I don’t know if it makes me a second tier metalhead and wipes away all my accumulated scene points, but I’ve never played Dungeons & Dragons. Never. Not once. Ever. That’s not to say an extensive list of nerdy pursuits hasn’t filed my pocket protector since athletics and actual bodily motion lost the battle to distorted guitars and screaming vocals set to jackhammer rhythms, but the time-honoured tradition of Cheetos-stained fingers engaged in D&D marathon sessions in faux-wood paneled basements has never been a thing for me. This, despite growing up in ’70s/’80s Scarborough, ON which was essentially ground zero for that sort of thing.

The above only gets brought up because in addition to the moniker of this Ventura, CA-based band’s sounding killer in terms of syntax, and eye-catching due to its use of the alphabet’s lesser-used letters – and before dismissing this, think about how your eye latches onto words/logos with x’s, y’s and z’s in them – that Gygax is actually the name of D&D co-creator Gary Gygax. Combine that bit of information with the fact that this band features present and ex-members of Gypsyhawk, Skeletonwitch, Pentagram, Huntress, Holy Grail, Place of Skulls, Mantic Ritual, Warbringer and more and it’d actually be disappointing if Gygax didn’t fucking rock.

Kicking off its second album with a song called “Dice Throwers and Rock n’ Rollers” almost has the band daring skeptics and critics to come at them (bro). Thankfully, all parties are satisfied with the tune’s relentless homage to scalar riffs and walking guitar harmonies sculpted by Thin Lizzy’s hardest rocking moments. The same confident riff strut makes “The Lascivious Underdark” the sort of song Lizzy guitarist Scott Gorham’s wife would cheat on him with whereas “Pure Hearts” explores the slower and soulful side of hard rockin’, hard drinkin’ and hard livin’ with an almost romantic shade. And while the harmonised guitars and shuffling four-on-the-floor drum patterns connect with both the beating heart’s thump-thump and burgeoning air guitarist in every member of the human race, these songs are further enhanced by searing blues-box solos and tied together by vocalist/bassist Eric Harris’ propensity for gruff, but soaring, vocal lines.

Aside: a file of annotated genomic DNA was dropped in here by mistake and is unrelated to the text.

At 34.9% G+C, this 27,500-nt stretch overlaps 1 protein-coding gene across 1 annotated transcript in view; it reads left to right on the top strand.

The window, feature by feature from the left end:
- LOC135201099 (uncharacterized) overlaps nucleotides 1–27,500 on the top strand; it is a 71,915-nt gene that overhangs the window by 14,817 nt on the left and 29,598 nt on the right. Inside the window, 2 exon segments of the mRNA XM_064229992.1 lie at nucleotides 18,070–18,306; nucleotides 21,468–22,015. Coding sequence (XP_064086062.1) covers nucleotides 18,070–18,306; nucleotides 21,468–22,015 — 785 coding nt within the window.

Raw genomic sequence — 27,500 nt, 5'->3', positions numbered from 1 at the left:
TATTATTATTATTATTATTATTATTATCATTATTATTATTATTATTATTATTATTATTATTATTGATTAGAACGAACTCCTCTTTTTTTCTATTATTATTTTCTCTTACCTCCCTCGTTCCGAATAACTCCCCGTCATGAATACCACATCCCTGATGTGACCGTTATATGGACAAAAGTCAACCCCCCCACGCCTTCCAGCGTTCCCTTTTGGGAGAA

There’s an argument to be made for rock fans preferring a band like Gygax, that focus the majority of its approach on unadulterated Thin Lizzy worship, instead of Da Lizz itself. To some degree, of course. It has to do, in part, with the young bucks of today almost exclusively zeroing in on the classic Irish rocker’s twin guitars and the upbeat boogey of mid-70s albums like Fighting and Jailbreak. The other part of the argument pertains to being able to skip over Thin Lizzy’s own development, deviation and weaker moments. Though, Gygax really take the foot off the gas to explore their heroes’ more subdued side on “Wish” and “Heavy Meddle.” The result is a glaring contrast and the album’s weakest moments. At the same time, there’s something to be said for experiencing that singular sound without having to hear “The Boys are Back in Town,” as great a song as it is, for the 200th time this week. I have no idea what’s replaced D&D in the internet age, but whatever has, I can’t imagine Second Edition not being suitable accompaniment.

Second Edition Track Listing:

01. Dice Throwers and Rock ‘n’ Rollers
02. It Makes It Worth It
03. The Lascivious Underdark
04. Pure Hearts
05. Song of Silver Hands
06. Wish
07. Heavy Meddle
08. Second Wind

Run Time: 33:51
Release Date: March 16, 2018

Curious to know what this band is about? Stream the single “The Lascivious Underdark” here.